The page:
Thermoplastic Material Options for 3D Printing
Material selection is often the most important part of making the best 3D printed parts. As you look around, you’ll notice a ton of different materials that offer different results. A popular lane of materials is thermoplastics.
The two major types of 3D printing are Fused Deposition Modeling (FDM) and Selective Laser Sintering (SLS). We broke this guide into two parts to talk about each of these styles of 3D printing and discuss the best thermoplastic material options for both.
Thermoplastic Material Options for FDM
When people think of “traditional” 3D printing, FDM is typically the option they think of. As a reminder, this is when a printer uses a moving head to extrude hot material, one layer at a time.
These thermoplastic materials are fed into the extruder head of the printer.
Perhaps the most common thermoplastic material for FDM is PLA. This is most printers’ go-to material.
It’s low-cost, easy to work with, and the temperature requirements are really low. Manufacturers have a ton of interesting color options for PLA’s — from standard colors to glow-in-the-dark options to your favorite fluorescent colors.
It’s one of the best materials to make prototypes with, for the reasons listed above.
ABS is a stronger option as compared to PLA. It’s a more durable material that is a little harder to print than PLA. Still, it’s easy for a first-time printer to make an ABS part with no problem.
The material is still inexpensive, but the temperature requirements are a little higher than PLA.
One of the more serious thermoplastics on the market for FDM printers is polycarbonate. This is the same type of plastic that’s used to make bulletproof glass.
This material is preferred when strength is required. It also withstands a lot of heat — a trait that’s uncommon in the world of FDM-printed parts.
Printing with PC can be difficult for the beginner printer. With the right parameters, the parts can have incredible accuracy and precision.
Polycarbonate is typically used for working prototypes or low-run production parts.
Nylon 6 from FDM printers can be found in aerospace, automotive, and even consumer applications.
They are very strong and can withstand rigorous cyclic loading without failure.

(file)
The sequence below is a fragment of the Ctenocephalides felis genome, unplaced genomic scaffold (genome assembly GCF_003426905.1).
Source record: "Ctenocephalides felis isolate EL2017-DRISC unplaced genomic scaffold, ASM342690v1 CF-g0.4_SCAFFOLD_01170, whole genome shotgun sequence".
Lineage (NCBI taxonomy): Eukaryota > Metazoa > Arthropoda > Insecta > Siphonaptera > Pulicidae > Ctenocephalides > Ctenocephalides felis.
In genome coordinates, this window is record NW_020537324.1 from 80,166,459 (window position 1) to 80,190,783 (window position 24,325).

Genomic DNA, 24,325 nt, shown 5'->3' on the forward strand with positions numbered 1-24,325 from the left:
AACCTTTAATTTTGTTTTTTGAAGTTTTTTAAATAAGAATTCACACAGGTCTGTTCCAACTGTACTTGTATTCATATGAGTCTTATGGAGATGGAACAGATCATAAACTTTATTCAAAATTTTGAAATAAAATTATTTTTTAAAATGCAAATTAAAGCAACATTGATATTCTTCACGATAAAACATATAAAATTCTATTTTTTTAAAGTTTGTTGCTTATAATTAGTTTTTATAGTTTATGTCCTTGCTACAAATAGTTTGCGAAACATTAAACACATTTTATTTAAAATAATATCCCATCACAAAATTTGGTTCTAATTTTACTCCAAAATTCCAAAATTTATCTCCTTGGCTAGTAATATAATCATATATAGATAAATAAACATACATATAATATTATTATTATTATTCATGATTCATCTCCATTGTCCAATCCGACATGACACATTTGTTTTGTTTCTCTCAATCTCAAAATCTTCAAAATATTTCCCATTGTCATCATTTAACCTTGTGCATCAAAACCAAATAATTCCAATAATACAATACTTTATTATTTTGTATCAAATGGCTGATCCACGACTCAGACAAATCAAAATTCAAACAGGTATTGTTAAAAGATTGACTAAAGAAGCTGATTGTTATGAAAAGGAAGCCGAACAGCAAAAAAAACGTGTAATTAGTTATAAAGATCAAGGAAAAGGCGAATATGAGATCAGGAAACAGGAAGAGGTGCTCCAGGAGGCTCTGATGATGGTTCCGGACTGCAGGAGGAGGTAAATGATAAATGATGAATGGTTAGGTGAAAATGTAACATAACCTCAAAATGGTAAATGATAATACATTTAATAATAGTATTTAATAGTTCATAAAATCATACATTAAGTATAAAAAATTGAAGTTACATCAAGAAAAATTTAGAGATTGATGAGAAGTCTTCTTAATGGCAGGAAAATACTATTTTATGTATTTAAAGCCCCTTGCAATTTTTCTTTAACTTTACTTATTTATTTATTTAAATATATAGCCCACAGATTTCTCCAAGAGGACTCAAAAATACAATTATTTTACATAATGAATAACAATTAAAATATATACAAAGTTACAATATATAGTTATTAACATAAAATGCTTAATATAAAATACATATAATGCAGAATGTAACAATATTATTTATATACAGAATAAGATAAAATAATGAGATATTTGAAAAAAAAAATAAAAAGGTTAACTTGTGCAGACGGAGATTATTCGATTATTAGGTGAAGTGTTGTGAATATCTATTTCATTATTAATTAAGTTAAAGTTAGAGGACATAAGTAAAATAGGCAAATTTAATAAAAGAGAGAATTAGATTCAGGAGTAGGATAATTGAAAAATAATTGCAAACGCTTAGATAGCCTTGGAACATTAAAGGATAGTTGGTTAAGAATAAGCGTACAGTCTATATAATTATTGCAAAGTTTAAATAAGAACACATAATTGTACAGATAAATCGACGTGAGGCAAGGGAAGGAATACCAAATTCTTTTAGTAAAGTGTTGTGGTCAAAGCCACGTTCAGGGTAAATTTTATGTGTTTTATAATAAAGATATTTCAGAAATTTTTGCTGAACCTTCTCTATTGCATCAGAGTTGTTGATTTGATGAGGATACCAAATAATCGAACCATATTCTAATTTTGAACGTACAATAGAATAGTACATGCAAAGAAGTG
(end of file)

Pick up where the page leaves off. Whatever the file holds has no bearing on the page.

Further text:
It’s not nearly as flexible as the Nylon 6/6 tubing you’re used to, or as firm as Nylon 12 printed material. It fills the gap in flexibility between these two.
ULTEM 1010 is a very unique material in 3D printing. It offers the highest tensile strength, heat resistance, and chemical resistance of any other FDM thermoplastic on the market.
In addition, it’s the only NSF 51 food-contact certified material for FDM printing, and it offers biocompatibility through ISO 10993/USP Class VI certs.
This is used in extreme environments where performance is paramount.
ANTERO is a brand-name FDM thermoplastic that incorporates PEKK. This material has incredible strength, wear-resistance, and toughness. All the while, it has the versatility of a 3D-printed material.
It’s properties are stronger than ABS or Nylon 6, for reference. People use ANTERO when they want a high-strength print that can be used as a functioning prototype or full-time production part.
Thermoplastic Material Options for SLS
Another common form of 3D printing is SLS. This is when a laser passes over a trough of dust material that moves awayfrom the laser head. The laser sinters and bonds the dust to one another, creating a solid part.
These types of thermoplastics are used as the dust material in the trough.
Nylon 11 is a more flexible thermoplastic, similar to Nylon 6/6 tubing.
It is preferred for high-strength applications where performance and durability really matter.
Since it has a level of flexibility, it can bend without snapping — a common issue with more firm and brittle material options. It can elongate up to 40% before breaking.
Many engineers use it to create fixtures or jigs that need to be impact-resistant while still performing its function.
For example, you could use Nylon 11 as a thin-walled enclosure to use in your manufacturing process.
As we mentioned earlier, Nylon 12 is a very ductile material that is much more firm than the other Nylon options. It’s the preferred method for applications that require high strength accuracy.
Due to its stronger nature, it works better than Nylon 11 when it comes to permanent parts and jigs.
If you want a high-performance prototype, an SLS-printed Nylon 12 part might be perfect.
“Elastomeric thermoplastics” is a more general term. It’s a group of plastics that are especially flexible and rubber-like in nature. DuraForm makes two popular options: one is a TPU and the other is their FLEX thermoplastic.
These are great options if you want to manufacture prototypes with rubber-like properties. They can be squished and absorb impact while still being comfortable enough for consumer use.
In manufacturing industries, they can be used as a gasket, seal, or hose. Since it’s a 3D printable material, it can be completely customized to your application.
There are a number of thermoplastic material options that are available for 3D printing. We reviewed some common examples in FDM and SLS. If you’d like to know the right solution for your application, reach out to Rapid Axis today. We can handle your 3D printing needs and deliver the perfect products.Go back